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The Dialogic Learning Weekly #146

Welcome to another Friday newsletter. This week we navigate our way through the murky waters of uncer
The Dialogic Learning Weekly
The Dialogic Learning Weekly #146
By Tom Barrett • Issue #146 • View online
Welcome to another Friday newsletter. This week we navigate our way through the murky waters of uncertainty and doubt. Below we have provocations, readings and strategies that might help you appreciate uncertainty a little better and the role it plays in leadership and learning. Let’s get into it!

Your Negative Capability
A sense of calm assurance and innovatory endeavour
You will have experienced those meetings or workshops where there is more doubt and uncertainty in the room than you were all expecting - it is how we all respond in those scenarios that signals a level of negative capability.
It is a mental model that I regularly reflect on and observe throughout my development work with leaders and teachers.
Take a look at how Richard Foreman, the playwright and director, describes it:
Being able to exist with lucidity and calm amidst uncertainty, mystery and doubt, without “irritable (and always premature) reaching out” after fact and reason.
In my article below I share a few strategies to help you embrace the state of change and the unknown.
  1. Accept the mess
  2. Reflect on how uncertainty makes you feel
  3. Trust the process
Uncertainties, mysteries and how to nurture your negative capability – Tom Barrett
The Virtues of Uncertainty
What do we all need to navigate this uncertain world?
Guy Claxton explains that “Learning is what happens when you struggle at the leading edge of your competence, not when you stay in your comfort zone.”
Comfort stems from familiarity but what is at the leading edge? Well it is probably less clear for us and much more uncertain. Undoubtedly there is doubt.
In the longer piece below Guy Claxton explores some of the ways we might articulate the virtues of uncertainty in much more concrete terms. He shares eight such learning virtues:
  1. Curiosity is the starting point. If you are not interested in things that are difficult or puzzling, you won’t engage. 
  2. Young people surely need courage.
  3. Exploration is the active counterpart of curiosity.
  4. Experimentation is the virtue of the practical inventor, actively trying things out to see if they work.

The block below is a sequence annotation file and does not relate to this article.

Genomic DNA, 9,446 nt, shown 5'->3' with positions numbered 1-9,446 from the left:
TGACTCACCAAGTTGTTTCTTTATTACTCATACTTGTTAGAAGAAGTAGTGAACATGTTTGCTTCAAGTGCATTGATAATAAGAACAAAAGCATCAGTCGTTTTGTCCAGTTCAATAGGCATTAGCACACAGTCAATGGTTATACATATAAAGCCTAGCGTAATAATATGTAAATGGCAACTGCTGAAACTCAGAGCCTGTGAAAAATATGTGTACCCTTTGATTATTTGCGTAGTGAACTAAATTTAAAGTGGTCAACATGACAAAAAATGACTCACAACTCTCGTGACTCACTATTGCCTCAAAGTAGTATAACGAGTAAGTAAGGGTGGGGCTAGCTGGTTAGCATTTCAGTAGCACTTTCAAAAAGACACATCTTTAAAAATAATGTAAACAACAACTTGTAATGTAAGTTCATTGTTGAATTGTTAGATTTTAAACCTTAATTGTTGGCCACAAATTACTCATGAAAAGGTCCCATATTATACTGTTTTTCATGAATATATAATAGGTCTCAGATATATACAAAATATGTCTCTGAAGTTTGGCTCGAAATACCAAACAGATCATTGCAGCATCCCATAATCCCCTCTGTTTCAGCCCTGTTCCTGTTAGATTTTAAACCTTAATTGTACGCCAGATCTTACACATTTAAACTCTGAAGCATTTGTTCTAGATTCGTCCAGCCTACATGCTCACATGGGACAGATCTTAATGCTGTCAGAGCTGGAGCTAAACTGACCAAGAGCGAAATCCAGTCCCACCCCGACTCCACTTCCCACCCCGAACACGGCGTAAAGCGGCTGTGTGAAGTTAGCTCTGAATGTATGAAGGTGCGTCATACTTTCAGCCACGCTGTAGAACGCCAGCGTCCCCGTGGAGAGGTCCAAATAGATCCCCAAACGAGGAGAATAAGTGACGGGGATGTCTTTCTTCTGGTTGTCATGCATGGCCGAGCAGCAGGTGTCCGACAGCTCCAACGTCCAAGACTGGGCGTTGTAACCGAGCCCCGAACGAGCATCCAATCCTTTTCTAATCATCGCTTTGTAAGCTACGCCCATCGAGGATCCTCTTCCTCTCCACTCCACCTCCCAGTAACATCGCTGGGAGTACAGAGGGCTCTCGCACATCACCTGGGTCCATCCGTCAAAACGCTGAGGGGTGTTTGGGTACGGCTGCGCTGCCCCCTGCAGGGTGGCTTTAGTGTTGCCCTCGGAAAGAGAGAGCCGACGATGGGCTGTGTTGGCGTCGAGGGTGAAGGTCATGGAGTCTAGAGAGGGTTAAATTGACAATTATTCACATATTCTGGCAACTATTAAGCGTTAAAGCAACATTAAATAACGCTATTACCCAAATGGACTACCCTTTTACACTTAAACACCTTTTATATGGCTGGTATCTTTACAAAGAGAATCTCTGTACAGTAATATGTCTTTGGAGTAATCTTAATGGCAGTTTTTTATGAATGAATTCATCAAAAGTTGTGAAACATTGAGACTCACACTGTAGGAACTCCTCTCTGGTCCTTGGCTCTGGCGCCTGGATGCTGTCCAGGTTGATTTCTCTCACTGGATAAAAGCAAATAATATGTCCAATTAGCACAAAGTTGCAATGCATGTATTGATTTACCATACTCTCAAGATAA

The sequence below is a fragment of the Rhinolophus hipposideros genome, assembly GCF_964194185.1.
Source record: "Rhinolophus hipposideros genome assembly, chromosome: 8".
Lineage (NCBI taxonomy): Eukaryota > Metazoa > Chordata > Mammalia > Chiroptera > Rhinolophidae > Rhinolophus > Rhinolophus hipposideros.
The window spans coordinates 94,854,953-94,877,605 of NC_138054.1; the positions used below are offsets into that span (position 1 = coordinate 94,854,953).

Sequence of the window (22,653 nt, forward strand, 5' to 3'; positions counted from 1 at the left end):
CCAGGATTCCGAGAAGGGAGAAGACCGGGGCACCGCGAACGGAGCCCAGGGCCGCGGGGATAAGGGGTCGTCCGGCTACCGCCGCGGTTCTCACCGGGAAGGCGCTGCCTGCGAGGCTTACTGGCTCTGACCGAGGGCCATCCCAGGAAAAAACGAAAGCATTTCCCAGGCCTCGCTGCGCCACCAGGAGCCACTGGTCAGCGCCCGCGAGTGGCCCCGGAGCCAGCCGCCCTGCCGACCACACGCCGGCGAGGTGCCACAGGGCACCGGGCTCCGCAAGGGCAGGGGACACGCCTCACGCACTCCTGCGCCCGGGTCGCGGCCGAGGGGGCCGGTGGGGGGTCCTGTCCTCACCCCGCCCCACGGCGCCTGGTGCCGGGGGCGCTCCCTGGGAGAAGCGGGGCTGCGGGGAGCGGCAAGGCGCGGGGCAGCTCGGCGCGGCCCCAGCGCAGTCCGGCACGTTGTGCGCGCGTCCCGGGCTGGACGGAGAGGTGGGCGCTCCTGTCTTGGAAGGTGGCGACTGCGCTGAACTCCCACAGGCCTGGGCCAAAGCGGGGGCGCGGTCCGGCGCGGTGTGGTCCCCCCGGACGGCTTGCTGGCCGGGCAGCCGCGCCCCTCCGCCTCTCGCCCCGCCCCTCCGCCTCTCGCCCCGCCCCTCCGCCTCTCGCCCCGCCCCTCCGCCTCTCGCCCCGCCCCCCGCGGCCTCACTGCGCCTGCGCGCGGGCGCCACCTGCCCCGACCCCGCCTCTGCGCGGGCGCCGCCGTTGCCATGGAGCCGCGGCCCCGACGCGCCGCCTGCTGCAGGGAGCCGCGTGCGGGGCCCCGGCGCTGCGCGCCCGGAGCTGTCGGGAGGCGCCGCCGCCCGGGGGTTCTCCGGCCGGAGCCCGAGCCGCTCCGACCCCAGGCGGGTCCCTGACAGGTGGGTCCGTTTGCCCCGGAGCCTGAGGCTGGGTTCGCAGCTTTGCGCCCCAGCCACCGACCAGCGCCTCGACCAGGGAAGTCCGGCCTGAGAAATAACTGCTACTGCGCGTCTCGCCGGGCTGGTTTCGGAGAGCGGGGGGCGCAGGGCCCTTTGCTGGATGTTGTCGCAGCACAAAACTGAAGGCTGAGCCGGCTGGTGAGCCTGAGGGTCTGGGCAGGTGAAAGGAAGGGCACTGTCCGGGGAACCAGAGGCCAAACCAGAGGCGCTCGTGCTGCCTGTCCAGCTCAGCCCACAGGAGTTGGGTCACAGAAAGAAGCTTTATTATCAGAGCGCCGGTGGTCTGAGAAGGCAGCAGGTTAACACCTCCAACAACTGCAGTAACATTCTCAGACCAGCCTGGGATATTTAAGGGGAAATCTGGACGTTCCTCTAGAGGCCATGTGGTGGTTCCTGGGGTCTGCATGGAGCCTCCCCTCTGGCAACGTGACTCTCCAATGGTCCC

5. Imagination is the virtue of fantasy, of using the inner world as a test-bed for ideas and as a theatre of possibilities.
  6. The creativity of imagination needs to be yoked to the virtue of discipline; of being able to think carefully, rigorously and methodically, as well as to take an imaginative leap.
  7. The virtue of sociability, and of judiciously balancing sociability with solitariness, also seems essential.
  8. Finally there is the virtue of mindfulness, in the sense of being disposed to reflection and contemplation, taking time to mull things over, take stock and consider alternative strategies.
A life of tests is no preparation for the tests of life – Guy Claxton
The Benefits of Doubt
Why doubt makes ideas stronger, leaders better, and life more wonderful
Learning has an intricate relationship with doubt. It seems they exist simultaneously in tension and dependence. Jason Fox explains,
It’s quite apparent that doubt is fundamental to all discovery, learning and growth. It’s an inherent element of the scientific method, and the precursor to all great questions and breakthroughs. Doubt births wisdom.
In his article he shares another triad of ideas about the potential benefits of doubt:
  1. Doubt makes ideas stronger
  2. Doubt makes leaders better
  3. Doubt makes life more wonderful
I particularly enjoyed his exploration of how our thinking and ideas are strengthened by dollops of doubt.
Doubt makes us ask more questions—better questions—which makes us explore more pathways. This, in turn, can lead to more clarity, confidence and conviction. We see more, and through the pursuit of good questions; we know more.
The 3 Hidden Benefits of Doubt - Dr Jason Fox
Welcome to all the new subscribers this week it is great to have you onboard - let me know what you think of your first Dialogic Learning Weekly newsletter.
Thanks for reading - please hit the buttons below to leave your feedback.
See you next Friday.
~ Tom 
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Tom Barrett

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